Sunday, November 30, 2014
Word for the Day: Watch
Here we are on Day 1, the beginning of our year, the first Sunday in Advent, watching and waiting for the birth of Jesus Christ; and in today’s Gospel, Jesus Christ is alive and well, already preaching to us to keep watch for the end of things.
And here I am, trying to get in tune with our Lord and Savior, doing my readings for 7 am mass, and I can’t get a third meaning of watch entirely out of my mind:
Watch the Patriots and Packers at 4:30 EST. But then isn’t that just Catholic life all over?
If you love the Church as I do, then you are a child, awaiting the birth of the Savior. All of your senses are tuned: to carols ringing at the mall, to a Christmas fir tied to the roof of Mom’s car, to the anticipation of Christmas feasting and family celebration. Hopefully you’re also tuned into the liturgy, which begins today preparing us for the most joyful event in human history: God born among us.
If you are a practicing Catholic adult as I am, then you are also a pilgrim, walking toward your own destiny, awaiting the end. You know your end will involve death, your own personal bodily death, and you believe it will involve something more than death. You know that it is important to live your Christian life as fully and sincerely as you can. You know that you are walking, like the character Christian in The Pilgrim’s Progress, on a one-way road to . . . In Christian’s case, it is The Celestial City. In yours? Wherever your road leads, you know there’s no going back. Everything eventually must be left behind.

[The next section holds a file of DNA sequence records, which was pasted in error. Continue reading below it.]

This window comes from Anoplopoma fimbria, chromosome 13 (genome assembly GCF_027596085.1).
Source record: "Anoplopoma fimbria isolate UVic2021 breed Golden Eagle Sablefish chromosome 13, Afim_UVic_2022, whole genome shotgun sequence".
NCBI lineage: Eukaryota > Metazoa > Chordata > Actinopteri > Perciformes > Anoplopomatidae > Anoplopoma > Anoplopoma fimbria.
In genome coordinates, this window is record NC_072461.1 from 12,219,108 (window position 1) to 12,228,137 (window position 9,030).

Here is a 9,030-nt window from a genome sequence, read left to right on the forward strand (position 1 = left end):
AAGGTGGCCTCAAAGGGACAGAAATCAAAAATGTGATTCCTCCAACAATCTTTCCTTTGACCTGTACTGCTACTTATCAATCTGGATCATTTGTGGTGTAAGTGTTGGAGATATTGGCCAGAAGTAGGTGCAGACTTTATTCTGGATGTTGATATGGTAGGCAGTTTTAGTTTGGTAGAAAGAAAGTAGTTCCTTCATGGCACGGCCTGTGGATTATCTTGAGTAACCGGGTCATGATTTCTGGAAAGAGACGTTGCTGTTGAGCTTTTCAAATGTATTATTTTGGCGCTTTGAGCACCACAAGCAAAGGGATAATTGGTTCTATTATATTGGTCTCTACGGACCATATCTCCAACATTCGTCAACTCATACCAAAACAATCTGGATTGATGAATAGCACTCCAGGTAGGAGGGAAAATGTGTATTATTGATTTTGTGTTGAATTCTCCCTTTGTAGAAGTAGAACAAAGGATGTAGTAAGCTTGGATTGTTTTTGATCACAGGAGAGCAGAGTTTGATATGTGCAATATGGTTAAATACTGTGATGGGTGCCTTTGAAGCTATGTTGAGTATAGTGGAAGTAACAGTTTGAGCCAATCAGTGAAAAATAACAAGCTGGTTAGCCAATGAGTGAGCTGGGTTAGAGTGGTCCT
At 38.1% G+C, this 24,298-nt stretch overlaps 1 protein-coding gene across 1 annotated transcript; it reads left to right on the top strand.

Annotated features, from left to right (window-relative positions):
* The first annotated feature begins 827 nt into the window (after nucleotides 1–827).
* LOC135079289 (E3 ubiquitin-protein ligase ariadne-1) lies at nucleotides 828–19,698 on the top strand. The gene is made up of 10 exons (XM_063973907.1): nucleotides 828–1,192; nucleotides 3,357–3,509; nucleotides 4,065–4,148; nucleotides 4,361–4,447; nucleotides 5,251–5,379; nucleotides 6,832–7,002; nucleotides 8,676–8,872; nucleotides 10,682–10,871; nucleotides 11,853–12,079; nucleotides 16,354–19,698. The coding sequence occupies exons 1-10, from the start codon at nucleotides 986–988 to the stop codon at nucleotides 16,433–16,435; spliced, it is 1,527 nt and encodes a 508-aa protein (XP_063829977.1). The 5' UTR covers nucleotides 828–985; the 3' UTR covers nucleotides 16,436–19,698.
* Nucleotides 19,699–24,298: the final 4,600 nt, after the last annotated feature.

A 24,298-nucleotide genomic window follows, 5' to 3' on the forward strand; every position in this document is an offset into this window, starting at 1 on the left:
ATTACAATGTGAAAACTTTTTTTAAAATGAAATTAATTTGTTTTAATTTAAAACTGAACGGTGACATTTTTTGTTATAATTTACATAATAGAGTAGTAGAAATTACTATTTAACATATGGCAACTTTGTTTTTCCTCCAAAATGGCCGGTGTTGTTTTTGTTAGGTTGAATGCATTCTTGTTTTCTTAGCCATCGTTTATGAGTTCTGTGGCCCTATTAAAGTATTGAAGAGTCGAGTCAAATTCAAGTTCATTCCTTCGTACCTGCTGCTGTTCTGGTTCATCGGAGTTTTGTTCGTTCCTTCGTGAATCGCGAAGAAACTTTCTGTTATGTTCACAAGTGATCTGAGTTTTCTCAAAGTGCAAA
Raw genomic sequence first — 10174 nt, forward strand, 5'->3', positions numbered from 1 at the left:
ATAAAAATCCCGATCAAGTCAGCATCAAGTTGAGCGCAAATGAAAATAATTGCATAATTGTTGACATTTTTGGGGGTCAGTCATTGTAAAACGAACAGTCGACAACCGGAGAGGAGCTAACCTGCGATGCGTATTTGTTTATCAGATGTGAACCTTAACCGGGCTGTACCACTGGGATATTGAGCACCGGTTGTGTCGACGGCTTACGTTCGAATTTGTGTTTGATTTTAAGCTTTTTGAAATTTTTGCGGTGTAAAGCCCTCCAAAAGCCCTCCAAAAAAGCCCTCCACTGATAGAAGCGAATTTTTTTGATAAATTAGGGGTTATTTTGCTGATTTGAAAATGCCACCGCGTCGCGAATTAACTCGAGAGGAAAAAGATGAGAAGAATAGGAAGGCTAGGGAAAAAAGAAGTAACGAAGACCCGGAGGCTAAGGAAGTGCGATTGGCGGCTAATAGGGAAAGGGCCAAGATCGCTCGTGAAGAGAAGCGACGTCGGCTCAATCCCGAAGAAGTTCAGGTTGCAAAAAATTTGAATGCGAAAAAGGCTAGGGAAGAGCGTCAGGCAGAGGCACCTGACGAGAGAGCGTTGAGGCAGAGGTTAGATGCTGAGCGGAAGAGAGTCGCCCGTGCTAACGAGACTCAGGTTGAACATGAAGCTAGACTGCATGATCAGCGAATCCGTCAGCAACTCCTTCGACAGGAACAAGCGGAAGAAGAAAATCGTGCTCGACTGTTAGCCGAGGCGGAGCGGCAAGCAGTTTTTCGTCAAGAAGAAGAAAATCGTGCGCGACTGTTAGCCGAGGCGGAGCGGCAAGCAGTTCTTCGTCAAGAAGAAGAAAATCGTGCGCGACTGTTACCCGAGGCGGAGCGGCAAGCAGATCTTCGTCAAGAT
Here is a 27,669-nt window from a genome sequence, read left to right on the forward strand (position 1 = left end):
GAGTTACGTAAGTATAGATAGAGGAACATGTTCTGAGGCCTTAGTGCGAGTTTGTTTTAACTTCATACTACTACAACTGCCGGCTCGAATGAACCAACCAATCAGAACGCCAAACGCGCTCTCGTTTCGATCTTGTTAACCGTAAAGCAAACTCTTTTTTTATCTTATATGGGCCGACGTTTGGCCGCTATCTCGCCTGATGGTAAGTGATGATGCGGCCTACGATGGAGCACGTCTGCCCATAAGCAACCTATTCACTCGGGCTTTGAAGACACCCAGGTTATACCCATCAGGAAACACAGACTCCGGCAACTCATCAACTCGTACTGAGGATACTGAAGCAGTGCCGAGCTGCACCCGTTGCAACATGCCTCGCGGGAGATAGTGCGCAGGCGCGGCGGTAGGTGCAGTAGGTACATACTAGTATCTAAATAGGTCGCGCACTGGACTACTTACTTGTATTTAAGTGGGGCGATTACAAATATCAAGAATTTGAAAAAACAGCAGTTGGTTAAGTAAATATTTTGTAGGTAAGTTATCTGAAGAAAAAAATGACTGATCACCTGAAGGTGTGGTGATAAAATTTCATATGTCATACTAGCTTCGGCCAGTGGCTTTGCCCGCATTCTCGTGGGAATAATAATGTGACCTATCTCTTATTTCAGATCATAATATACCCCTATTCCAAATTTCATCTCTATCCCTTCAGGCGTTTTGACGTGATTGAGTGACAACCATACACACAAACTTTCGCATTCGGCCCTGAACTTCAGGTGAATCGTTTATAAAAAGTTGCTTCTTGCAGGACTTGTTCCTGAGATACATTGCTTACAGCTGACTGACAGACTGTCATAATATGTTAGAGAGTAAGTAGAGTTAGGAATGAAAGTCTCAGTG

If you are a lay, unvowed Catholic like me, you are also a citizen of this world. You give to Caesar as well as to God, and you can’t avoid, nor should you entirely, the daily attractions and entanglements of existence: the ups, the downs, the many little bits of nothing in between. Christian leaves behind his wife and four sons to set out for the Celestial City. I don’t know about your spouse, but mine wouldn’t go for that. And so in the mid-afternoon of life you may find yourself forgetting both the beginning (Nativity) and the end (the Four Last Things) and settling down with a bowl of popcorn and a beverage of your choice to watch NFL football.
And so we live in a tension, suspended in the present between our beginning and our end. And so maybe we always are praying, as St. Paul recommended, but not always as St. Paul prayed.
We pray: Come, Lord Jesus!
We pray: Lord Jesus Christ, son of the living God, have mercy on me a sinner!
We pray: Go Pats!
Jesus said to his disciples: “Be watchful! Be alert! You do not know when the time will come. It is like a man traveling abroad. he leaves home and places his servants in charge, each with his own work, and orders the gatekeeper to be on the watch. Watch, therefore; you do not know when the lord of the house is coming, whether in the evening, or at midnight, or at cock-crow, or in the morning. May he not come suddenly and find you sleeping. What I say to you, I say to all: “Watch!” (Mark 13: 33–37)